I am looking to buy curtains for my front door window. I need them to
be about 30" wide by at least 22" high. I don't see them in the
stores, so about how much fabric should I buy to make one? Seems to me
that most curtains don't go straight across, so I'd need more then the
30" plus whatever I would use to make a seam. But I don't know how
much more. Any ideas?
If you take a sketch to any good fabric store, they should be able to
help you with fabric sizing, type, etc., etc. Use some curtains you
have as a guide to where seams, etc., should go, how much to leave for
rods, etc. I'd address the rod and mounting issue first, and then
design the curtains from there.
They will be gathered on a rod, as opposed to pleated, right? typical
fullness is 2 to 2 1/2 widths of fabric. More for sheer fabric. If you
don't have a sewing machine (or a friend who owns one), you can buy them
longer and have them shortened somewhere that does alterations. Or just
let them hang below bottom of window. 30" length is pretty standard, if
I recollect. Been a while since I bought curtains.
Did you check in the kitchen/bath area of a department type store for
curtains? These will usually be shorter than those sold for living
room/bedroom windows. You could always buy the longer curtains and have
them shortened. Lots of dry cleaners have a seamstress who does
alterations, just take in the curtains and say how long you want them.
What kind of fabric do you want? Solid or sheer? Fabric at the fabric
store is usually 45" wide and 60" wide, if I remember correctly. Buy
extra fabric to allow for shrinkage if you're going to want to wash them
occasionally, and if so, wash the fabric before you make the curtain.
(Same with any curtain you buy and have shortened.) Will you want the
curtain to separate in the middle, meaning you'll need two panels, or
just one panel to cover for privacy?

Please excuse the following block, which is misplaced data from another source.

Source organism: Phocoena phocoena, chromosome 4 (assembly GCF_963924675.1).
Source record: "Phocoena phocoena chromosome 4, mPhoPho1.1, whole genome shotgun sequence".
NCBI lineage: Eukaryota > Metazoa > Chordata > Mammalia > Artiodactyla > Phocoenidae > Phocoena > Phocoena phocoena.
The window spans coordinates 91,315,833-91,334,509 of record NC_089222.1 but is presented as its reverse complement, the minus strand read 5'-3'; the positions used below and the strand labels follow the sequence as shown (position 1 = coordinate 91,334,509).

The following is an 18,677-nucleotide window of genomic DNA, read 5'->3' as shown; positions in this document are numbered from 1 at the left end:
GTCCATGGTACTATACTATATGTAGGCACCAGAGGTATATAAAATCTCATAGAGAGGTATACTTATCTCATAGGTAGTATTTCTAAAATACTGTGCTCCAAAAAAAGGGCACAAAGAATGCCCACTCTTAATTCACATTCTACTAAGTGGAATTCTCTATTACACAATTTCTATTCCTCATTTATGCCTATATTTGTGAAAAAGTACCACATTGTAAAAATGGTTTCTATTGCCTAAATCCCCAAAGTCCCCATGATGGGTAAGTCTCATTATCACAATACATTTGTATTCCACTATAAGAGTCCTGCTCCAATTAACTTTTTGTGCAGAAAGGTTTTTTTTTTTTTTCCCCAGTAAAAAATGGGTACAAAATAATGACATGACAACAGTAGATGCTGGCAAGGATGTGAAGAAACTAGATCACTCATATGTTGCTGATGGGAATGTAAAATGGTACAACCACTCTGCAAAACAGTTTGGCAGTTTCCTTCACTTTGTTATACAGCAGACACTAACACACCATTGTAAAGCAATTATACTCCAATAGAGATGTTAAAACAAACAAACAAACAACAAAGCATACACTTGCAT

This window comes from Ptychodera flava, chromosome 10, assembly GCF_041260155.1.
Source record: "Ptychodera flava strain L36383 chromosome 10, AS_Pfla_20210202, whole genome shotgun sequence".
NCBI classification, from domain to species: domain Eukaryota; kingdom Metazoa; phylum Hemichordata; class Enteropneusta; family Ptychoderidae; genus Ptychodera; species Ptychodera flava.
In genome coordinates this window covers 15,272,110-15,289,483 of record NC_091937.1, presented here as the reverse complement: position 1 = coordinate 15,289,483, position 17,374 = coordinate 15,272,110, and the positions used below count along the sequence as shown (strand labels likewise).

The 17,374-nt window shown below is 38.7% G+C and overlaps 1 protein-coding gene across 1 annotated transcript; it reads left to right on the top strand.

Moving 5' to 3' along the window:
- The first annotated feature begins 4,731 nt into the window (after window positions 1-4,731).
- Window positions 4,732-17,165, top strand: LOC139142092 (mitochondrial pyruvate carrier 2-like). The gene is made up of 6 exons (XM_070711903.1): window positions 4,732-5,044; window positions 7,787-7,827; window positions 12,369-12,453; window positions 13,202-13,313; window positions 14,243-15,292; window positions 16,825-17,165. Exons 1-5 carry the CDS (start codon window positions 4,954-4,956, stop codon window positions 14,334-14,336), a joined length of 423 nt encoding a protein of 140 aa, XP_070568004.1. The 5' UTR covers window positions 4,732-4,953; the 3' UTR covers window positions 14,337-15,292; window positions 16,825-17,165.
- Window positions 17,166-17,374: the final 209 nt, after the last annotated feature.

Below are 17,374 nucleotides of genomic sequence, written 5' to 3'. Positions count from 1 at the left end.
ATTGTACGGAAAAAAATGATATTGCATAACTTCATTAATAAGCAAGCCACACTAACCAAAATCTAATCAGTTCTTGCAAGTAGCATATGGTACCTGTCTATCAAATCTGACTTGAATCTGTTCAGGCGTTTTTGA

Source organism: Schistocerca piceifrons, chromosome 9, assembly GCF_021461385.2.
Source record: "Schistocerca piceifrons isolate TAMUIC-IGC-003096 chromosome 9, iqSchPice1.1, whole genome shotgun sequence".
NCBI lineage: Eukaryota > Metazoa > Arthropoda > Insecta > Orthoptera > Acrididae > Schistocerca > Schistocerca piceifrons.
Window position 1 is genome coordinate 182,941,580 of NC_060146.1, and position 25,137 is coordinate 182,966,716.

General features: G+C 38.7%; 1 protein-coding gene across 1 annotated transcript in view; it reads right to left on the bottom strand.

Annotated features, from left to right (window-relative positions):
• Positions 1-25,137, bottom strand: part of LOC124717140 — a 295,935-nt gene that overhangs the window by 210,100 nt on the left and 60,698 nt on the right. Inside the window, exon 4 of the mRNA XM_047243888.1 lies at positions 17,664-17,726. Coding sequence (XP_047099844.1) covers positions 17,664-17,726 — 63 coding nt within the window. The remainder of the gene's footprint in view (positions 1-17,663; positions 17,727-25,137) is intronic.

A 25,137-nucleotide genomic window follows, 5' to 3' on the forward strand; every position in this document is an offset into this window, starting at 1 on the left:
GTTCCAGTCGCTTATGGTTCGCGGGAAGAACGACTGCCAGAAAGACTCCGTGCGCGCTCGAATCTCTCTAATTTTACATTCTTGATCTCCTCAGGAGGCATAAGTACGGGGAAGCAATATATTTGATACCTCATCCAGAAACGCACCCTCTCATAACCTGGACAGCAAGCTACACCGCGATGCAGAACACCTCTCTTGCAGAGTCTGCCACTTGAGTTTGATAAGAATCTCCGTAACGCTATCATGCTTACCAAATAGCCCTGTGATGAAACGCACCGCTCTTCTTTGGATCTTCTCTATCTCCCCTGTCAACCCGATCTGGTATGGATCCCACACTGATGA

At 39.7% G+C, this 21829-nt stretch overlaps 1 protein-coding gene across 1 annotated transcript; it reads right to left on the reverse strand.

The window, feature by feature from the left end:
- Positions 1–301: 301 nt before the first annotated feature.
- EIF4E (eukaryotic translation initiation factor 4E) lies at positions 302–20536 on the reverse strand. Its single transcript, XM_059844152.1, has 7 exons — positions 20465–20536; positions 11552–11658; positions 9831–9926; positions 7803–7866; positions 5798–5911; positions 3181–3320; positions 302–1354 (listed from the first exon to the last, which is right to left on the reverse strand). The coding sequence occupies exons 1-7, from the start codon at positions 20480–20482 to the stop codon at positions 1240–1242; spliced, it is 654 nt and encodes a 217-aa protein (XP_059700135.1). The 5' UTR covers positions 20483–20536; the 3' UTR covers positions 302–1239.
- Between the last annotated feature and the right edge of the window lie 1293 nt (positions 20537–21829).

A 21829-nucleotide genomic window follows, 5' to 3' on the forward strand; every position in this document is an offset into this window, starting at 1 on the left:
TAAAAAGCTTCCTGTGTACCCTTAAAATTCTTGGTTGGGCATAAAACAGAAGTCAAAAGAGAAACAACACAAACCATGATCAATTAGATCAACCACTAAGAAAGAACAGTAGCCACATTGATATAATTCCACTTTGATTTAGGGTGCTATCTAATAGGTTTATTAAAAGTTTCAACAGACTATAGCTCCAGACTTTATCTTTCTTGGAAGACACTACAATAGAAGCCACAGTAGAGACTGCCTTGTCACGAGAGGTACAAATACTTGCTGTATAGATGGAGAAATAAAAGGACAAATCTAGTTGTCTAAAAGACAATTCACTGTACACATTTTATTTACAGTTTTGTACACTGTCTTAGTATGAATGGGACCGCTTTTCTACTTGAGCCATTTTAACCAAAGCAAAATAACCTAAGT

So if you want one panel in a solid fabric, on a 30" window, I think one
length of 45" wide would be plenty; it'll bunch nicely, but not in too
froufy of a way. I'd allow at least an extra 3" top and bottom (6"
total) for the rod channel and a simple hem. So 28" should be enough
length, you should be able to buy 7/8 of a yard. You can easily get a
nice print for what, $5-6 a yard? Get two lengths if you want to have
two curtains and be able to open them in the middle. If you go with a
sheer fabric to let in more light, maybe see if there is something in a
60" width, which will bunch more, either in one or two panels.
I don't sew well enough to make clothes, but basic curtains and pillows
and such are pretty simple. If you know anyone who sews, they could
likely do it for you without too much trouble, or even set you up on a
machine to do it yourself. It's not really the actual sewing that's that
hard, as with most things, it's the preparation. Measure twice, cut
once, and all that.
It depends on the style of curtains and the fullness you want. If the
curtains are to be simply gathered on a rod, I always use at least 2-1/2
times the width. Also, allow plenty of extra fabric for the top (including
a channel for the rod) and bottom (for a nice double hem if the curtains are
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I assume this is 2 curtains you need?
Are you planning to put a sash rod on the top and bottom. Door curtains
are not as full as a shirred window curtain. If you are planning to put